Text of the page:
Once again, I maintain that only Patrick Berry can fill grids like this very well. He probably would never have a. repeated -LESS, b. repeated BACK, or c. had two answers that shared a *six*-letter string. Twice ("CKLESS" and "INGERS"). That said, there's hardly any of the usual forced fill that sinks the typical overambitious Joe Krozel puzzle, so this is definitely a step in the right direction. Had to go pretty far for that RENO'S clue (6D: "___ Most Wanted" ("best-of" compilation of a popular TV cop show)), but otherwise, everything else seems well within the land of common knowledge. There's some trying too hard to be clever and not quite pulling it off, or pulling it off horribly awkwardly, as in the clue on TOM (4D: Petty recording) and POSTBOX (24D: London letter getter). Misdirection in clues is great. Torturing normal phrasing in order to pull of some bit cuteness, not so much.


Started off by going SRTA to VARMINT to LOVE TAP. Not sure how I got VARMINT (15A: Coyote, say, to a Western rancher) from just the "T," but I did. NEUTRON (22D: Deuterium has one) and COASTAL were both easy, and both gave me access to the center of the grid. Threw down SPACKLING off just the "S" and hacked away at things from there. Had CALMLY and SANELY before SAFELY and WRINKLED before FRECKLED (31A: Having been overexposed to the sun, maybe). BACK TIRE forced the latter change (28D: Wheelie supporter). No idea about SPUTNIK (16A: Subject of the 2001 book subtitled "The Shock of the Century") or OFT or FLANNEL, but I worked them out relatively easily from crosses. PORKPIES (23A: Toppers popular with jazzmen) look good on JACK LORD (26A: His character had the signature line "Book 'em, Danno")—nice '60s vibe. AGEES is an unfortunate plural (25A: 1958 Pulitzer-winning novelist and family), but easy to get. I thought SYKES was MEADE, which I think is what I was supposed to think. Apparently there were (at least) two General Georges at Gettysburg.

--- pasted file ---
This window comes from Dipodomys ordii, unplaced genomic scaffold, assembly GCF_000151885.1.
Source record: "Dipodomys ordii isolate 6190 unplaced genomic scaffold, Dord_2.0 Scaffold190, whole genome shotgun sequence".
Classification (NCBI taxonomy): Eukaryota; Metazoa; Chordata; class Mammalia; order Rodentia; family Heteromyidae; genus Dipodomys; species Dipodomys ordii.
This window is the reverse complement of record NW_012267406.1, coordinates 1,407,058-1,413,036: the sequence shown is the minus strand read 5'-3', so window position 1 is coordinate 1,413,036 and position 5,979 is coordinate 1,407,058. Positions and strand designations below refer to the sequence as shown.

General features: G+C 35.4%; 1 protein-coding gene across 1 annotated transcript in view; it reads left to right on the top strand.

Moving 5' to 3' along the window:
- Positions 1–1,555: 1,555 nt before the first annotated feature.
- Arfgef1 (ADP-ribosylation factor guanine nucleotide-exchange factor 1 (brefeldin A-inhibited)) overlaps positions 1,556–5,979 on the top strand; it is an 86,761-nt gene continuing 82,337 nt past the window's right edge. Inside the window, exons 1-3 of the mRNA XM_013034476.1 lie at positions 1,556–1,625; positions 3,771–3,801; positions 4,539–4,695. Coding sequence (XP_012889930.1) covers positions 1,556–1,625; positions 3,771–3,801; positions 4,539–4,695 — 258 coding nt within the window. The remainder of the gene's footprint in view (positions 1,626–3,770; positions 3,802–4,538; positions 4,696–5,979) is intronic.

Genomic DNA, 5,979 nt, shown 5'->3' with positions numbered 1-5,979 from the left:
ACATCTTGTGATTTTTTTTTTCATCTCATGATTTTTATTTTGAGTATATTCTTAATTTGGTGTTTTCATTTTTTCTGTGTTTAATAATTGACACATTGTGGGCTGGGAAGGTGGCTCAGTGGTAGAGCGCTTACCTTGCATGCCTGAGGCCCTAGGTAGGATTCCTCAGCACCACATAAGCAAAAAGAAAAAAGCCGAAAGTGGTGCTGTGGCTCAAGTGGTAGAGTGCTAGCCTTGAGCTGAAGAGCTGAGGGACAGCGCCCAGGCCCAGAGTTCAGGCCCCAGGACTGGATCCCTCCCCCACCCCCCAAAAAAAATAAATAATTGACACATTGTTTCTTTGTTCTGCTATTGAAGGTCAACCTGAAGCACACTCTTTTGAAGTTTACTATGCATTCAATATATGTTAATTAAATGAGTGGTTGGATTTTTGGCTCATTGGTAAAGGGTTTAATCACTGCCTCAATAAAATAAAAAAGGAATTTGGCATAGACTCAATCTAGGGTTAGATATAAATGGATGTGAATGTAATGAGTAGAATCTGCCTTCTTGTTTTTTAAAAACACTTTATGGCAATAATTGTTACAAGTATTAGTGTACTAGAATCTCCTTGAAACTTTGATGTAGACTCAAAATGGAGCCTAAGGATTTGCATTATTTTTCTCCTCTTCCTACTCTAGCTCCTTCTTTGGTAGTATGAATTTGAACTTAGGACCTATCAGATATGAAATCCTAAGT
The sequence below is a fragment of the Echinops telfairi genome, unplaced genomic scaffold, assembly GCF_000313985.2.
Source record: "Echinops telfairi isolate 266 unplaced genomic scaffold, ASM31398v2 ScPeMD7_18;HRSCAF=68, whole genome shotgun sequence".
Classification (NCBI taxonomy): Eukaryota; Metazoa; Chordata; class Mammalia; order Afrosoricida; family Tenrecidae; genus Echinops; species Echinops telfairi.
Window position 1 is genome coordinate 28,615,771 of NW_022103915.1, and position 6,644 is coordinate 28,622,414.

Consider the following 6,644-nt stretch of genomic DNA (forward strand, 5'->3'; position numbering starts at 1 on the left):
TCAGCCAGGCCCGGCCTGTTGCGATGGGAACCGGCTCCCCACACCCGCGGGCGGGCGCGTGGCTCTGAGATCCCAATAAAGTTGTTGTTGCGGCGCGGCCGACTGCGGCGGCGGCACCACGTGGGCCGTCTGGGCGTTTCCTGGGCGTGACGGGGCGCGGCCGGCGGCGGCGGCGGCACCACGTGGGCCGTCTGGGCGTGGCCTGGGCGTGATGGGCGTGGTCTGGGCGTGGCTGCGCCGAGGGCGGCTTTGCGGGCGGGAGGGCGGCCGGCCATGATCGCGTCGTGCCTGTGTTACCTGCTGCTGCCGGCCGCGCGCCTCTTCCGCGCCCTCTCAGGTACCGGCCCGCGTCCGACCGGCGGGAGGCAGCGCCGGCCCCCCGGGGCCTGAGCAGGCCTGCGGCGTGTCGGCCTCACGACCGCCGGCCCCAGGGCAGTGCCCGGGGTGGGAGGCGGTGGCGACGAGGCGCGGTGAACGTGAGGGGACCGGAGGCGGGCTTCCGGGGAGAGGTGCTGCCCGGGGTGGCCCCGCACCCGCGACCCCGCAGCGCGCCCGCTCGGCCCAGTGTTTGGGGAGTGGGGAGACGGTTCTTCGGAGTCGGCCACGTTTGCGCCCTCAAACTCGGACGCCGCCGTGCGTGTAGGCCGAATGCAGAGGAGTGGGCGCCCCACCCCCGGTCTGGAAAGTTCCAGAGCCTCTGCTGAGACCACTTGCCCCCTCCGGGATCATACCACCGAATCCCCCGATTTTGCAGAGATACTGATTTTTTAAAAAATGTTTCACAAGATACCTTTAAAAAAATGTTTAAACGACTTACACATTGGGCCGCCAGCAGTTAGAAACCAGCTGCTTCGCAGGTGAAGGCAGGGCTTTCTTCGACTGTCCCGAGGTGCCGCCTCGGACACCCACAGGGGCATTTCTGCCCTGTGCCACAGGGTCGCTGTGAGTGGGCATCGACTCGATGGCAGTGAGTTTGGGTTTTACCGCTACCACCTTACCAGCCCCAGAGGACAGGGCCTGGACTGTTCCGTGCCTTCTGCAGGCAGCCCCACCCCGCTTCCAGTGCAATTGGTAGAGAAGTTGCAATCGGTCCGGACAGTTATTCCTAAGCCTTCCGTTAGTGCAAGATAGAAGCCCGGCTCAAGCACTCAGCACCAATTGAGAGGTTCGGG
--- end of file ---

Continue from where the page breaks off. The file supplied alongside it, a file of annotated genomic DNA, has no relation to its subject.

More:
Signed, Rex Parker, King of CrossWorld

Sondheim's Mrs Lovett / THU 9-29-11 / Baritone piece sung by Renato / Best selling PC game released in 2000 / Curie Kelvin Fermi

Constructor: Ben Fish

Relative difficulty: Easy-Medium



THEME: PLUS — Puzzle note: "Two hints for 17- and 57-Across and 11- and 26-Down appear somewhere in this puzzle"—P, L, U, and S appear in circles in the corners, and black squares make a "+" sign in the middle of the grid.

Word of the Day: Princess IRENE of the Netherlands (14A: Dutch princess who's the daughter of Queen Juliana) —
Princess Irene of the Netherlands (born 5 August 1939) is the second child of the late Queen Juliana and Prince Bernhard of the Netherlands. [...] Because of the invasion of the Netherlands by Nazi Germany during World War II the Dutch Royal family chose to live in exile in Canada, where Irene attended Rockcliffe Park Public School, in Ottawa. As a teenager, she was dubbed by the Dutch press as "the glamorous Princess of the Netherlands." During the war, the Royal Dutch Brigade (the formation of Free Dutch soldiers that fought alongside the Allies) was named for Princess Irene. This was continued after the war as the Regiment Prinses Irene. (wikipedia)
• • •

Decided to solve this without stopping to check the [blurb] and still finished in regular Thursday time, so I'd say this was pretty easy. I am pretty sure I've seen this gimmick before—in that I've seen the "black squares form a symbol" gimmick several times, and the "+ is the easiest of those to make in a crossword grid. It was an entertaining puzzle almost in spite of the theme, which didn't thrill me, mainly because the theme answers seemed a bit wonky. A "+" is not a GRADE BONUS. It's merely another available grade. Part of the normal grading spectrum. No BONUS involved. "NICE" is a pretty weak adjective, and END wants to know what it's the END of. But still, we get a nice varied array of PLUS types, and unlike some recent puzzles, the fill on this one is really quite good. I went "Ugh" precisely one time, and that was at the RRN (Random Roman Numeral) (19A: Year St. Augustine of Canterbury died=>DCIV). I really like those thick stacks of answers through the middle (all the 7s PLUS the two 5s). It's very clear that Mr. Fish took good care to make the puzzle smooth, and that deserves acknowledgment and praise.